THERE is something sadly inevitable about Cleveland Police once more being in the headlines for all the wrong reasons.

The force is now looking for its fifth chief constable in seven years following the resignation of Mike Veale on Friday after allegations of a “serious nature” were made against him.

His departure comes just weeks after he made national headlines for his condemnation of funding cuts when a BBC documentary revealed just eight officers were on duty in Hartlepool on one Saturday night.

At the time, Mr Veale told reporters he took on the role to address previous “failures of leadership and failures of moral courage”.

While the nature and veracity of the allegations against him are not yet known, at the time of his appointment to Cleveland he was facing questions over an inquiry he oversaw while at Wiltshire Police, and was later investigated for smashing his phone with a golf club.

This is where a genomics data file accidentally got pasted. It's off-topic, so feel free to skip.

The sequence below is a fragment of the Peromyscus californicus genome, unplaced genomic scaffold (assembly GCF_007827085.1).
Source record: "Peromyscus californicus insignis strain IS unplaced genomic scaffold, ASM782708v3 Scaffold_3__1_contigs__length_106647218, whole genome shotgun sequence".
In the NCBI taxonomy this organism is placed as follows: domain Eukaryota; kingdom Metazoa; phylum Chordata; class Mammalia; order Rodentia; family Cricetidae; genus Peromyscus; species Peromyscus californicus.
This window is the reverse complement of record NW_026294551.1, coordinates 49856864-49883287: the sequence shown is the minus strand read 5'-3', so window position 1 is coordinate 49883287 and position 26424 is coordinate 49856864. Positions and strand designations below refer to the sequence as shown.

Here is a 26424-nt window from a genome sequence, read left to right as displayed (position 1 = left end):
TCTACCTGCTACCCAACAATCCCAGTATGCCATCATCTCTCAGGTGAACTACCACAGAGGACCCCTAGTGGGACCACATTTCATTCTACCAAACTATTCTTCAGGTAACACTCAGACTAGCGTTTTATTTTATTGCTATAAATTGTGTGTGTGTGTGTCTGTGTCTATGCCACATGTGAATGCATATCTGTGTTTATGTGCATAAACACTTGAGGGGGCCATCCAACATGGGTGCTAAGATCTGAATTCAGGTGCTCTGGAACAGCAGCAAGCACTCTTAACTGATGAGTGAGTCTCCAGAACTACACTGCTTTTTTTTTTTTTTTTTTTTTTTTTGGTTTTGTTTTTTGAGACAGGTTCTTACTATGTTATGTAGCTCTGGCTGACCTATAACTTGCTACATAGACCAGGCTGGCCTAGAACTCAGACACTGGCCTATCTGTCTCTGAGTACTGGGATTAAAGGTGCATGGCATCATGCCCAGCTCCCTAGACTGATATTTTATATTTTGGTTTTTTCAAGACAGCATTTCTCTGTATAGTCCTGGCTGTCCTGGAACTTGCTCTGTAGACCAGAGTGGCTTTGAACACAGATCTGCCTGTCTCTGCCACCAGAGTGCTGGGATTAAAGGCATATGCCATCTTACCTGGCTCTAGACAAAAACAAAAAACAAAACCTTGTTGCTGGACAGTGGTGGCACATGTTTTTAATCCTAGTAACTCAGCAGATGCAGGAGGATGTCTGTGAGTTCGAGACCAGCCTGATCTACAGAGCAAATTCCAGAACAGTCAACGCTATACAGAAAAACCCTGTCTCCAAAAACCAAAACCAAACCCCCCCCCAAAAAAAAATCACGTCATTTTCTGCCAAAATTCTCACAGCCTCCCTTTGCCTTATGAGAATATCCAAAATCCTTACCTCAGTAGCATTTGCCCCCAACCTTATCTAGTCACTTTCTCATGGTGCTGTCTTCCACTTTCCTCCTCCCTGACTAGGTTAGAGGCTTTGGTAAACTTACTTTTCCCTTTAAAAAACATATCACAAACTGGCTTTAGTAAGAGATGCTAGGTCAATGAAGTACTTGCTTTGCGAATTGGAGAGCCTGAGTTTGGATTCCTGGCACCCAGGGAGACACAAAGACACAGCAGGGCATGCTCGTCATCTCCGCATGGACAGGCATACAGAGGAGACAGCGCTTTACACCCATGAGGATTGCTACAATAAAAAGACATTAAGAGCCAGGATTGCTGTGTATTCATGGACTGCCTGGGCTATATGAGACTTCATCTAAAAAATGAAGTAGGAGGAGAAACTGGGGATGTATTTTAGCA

Was it wise for Police and Crime Commissioner Barry Coppinger to choose Mr Veale for the top job at Cleveland given these controversies – and the particular circumstances of the crisis-riven force? Plenty of his political opponents were lining up yesterday to tell him not.

Politics aside, the fact remains that the chief constable’s office at Cleveland seems to have had a revolving door of late. The rank and file officers, and the communities they protect, deserve better. If Mr Coppinger cannot find, and retain the right person to fulfil the role, then perhaps it is time for him to consider his own position.